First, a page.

district court cannot conduct a de novo review of
the Commissioner's decision, or re-weigh the evidence;
the court can only judge the propriety of the decision with
reference to the grounds invoked by the Commissioner when the
decision was rendered. Palmer v. Apfel, 995 F.Supp.
549, 552 (E.D. Pa. 1998); S.E.C. v. Chenery Corp.,
332 U.S. 194, 196-7, 67 S.Ct. 1575, 91 L.Ed. 1995 (1947).
Otherwise stated, “I may not weigh the evidence or
substitute my own conclusion for that of the ALJ. I must
defer to the ALJ's evaluation of evidence, assessment of
the credibility of witnesses, and reconciliation of
conflicting expert opinions. If the ALJ's findings of
fact are supported by substantial evidence, I am bound by
those findings, even if I would have decided the factual
inquiry differently.” Brunson v. Astrue, 2011
WL 2036692, 2011 U.S. Dist. LEXIS 55457 (E.D. Pa. Apr. 14,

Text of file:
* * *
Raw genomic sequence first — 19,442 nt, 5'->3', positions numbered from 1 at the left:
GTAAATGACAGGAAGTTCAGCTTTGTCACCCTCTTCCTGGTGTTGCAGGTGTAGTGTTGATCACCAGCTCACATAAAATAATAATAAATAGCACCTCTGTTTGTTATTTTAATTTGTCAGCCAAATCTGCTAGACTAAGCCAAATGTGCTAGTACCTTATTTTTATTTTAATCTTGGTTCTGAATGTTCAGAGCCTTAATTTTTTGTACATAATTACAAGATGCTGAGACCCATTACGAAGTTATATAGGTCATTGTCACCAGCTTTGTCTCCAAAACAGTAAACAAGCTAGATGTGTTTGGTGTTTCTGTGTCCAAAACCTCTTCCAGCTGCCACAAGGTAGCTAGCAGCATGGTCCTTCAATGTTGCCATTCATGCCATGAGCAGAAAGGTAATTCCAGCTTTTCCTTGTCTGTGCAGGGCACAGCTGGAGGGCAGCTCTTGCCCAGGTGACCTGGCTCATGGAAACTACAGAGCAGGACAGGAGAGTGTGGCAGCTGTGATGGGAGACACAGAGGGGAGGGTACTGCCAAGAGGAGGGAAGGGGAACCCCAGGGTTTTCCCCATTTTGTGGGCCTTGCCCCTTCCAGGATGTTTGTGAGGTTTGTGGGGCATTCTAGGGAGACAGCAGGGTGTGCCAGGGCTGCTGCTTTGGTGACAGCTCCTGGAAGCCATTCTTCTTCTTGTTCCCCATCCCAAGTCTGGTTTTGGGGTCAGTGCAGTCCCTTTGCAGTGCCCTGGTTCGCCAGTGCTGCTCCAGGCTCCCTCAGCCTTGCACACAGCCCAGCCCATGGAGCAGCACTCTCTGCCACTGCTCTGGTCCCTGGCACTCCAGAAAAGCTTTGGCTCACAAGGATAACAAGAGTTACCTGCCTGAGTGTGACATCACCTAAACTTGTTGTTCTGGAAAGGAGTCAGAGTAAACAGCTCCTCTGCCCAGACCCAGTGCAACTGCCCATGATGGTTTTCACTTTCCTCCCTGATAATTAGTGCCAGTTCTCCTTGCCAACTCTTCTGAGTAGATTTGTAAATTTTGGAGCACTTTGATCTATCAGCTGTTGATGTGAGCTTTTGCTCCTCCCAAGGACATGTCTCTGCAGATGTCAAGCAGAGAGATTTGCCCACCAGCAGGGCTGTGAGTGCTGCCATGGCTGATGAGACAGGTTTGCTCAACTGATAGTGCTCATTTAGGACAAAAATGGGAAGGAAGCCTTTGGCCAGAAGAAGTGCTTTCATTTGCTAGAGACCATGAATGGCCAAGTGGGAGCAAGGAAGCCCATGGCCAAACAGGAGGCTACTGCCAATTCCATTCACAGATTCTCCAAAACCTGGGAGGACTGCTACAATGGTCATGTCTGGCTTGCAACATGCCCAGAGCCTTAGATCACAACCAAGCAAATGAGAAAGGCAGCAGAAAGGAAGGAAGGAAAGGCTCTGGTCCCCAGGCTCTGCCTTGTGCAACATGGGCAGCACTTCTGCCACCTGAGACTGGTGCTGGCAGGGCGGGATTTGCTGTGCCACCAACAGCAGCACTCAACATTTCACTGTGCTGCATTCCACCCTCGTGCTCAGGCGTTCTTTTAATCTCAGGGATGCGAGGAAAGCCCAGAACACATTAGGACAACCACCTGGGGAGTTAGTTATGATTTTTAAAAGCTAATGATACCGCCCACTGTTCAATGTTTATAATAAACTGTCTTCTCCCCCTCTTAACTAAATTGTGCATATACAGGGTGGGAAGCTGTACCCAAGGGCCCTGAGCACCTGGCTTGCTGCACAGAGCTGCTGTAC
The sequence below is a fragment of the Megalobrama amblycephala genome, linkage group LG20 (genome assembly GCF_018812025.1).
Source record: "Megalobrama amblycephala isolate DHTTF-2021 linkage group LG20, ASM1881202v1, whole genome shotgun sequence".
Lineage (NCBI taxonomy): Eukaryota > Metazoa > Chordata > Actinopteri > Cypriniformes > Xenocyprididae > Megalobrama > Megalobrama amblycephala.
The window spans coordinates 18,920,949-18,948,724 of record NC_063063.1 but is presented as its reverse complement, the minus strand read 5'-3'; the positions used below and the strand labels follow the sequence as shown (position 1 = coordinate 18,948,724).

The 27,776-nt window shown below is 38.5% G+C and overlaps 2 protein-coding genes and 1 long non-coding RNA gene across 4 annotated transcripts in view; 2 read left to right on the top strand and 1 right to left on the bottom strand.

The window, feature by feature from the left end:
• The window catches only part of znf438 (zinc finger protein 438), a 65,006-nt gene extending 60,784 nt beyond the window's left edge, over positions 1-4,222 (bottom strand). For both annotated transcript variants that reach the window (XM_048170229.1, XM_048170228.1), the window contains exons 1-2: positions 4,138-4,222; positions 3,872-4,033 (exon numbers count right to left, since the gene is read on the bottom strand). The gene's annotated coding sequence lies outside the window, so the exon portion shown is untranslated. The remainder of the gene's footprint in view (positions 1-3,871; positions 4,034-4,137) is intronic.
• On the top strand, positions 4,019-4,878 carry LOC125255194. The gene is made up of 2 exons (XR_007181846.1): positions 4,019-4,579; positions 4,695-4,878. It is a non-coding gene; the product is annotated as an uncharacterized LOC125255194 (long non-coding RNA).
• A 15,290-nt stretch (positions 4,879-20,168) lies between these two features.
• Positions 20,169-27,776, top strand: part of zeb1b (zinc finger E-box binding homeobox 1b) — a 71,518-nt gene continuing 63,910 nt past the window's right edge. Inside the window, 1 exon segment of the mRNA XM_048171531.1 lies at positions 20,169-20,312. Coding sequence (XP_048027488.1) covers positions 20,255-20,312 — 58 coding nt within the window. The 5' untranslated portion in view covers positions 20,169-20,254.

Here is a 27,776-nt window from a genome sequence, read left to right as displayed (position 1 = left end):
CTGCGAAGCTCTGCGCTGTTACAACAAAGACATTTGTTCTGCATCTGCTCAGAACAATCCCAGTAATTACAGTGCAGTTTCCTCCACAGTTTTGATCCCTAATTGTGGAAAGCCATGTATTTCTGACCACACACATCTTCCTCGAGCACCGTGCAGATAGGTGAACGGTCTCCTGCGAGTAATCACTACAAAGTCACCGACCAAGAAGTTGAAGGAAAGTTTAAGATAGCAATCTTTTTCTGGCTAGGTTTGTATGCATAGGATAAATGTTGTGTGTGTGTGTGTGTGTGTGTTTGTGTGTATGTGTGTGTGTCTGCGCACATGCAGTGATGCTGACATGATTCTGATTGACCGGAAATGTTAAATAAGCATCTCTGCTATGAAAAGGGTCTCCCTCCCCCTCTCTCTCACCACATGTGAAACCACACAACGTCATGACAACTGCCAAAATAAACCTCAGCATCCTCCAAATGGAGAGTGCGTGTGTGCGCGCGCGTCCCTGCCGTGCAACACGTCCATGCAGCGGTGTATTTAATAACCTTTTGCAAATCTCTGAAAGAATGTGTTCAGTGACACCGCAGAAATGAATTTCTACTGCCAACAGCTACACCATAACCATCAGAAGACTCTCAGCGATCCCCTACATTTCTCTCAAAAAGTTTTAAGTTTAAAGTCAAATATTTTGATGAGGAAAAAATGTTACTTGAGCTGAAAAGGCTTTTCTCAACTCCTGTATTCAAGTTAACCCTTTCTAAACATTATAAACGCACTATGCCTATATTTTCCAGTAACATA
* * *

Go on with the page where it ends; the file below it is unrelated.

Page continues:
2011) (citations omitted).
The ALJ's Decision
Social Security Act provides that a child under 18 is
“disabled” for purposes of SSI eligibility if he
or she “has a medically determinable physical or mental
impairment, which results in a marked and severe functional
limitation(s), and which can be expected to result in death
or which has lasted or can be expected to last for a
continuous period of not less than 12 months.” 42
U.S.C. § 1382c(a)(3)(C)(i). The Commissioner follows a
three-step sequential process in determining childhood
disability: (1) whether the child is doing substantial
gainful activity; (2) if not, whether he or she has a
medically determinable severe impairment; (3) if so, whether
the child's severe impairment meets, medically equals, or
functionally equals the severity of a set of criteria for an
impairment listed in 20 C.F.R. § 416.924.
impairment functionally equals a listed impairment if the
child has “marked” limitations in two domains of
functioning or an “extreme”
limitation in one domain. 20 C.F.R. §
416.926(a). The six domains are: acquiring and using
information; attending and completing tasks; interacting and
relating with others; moving about and manipulating objects;
caring for yourself; and health and physical well-being. 20
C.F.R. § 416.926a(b)(1)(i)-(iv). When evaluating the
ability to function in each domain, the ALJ considers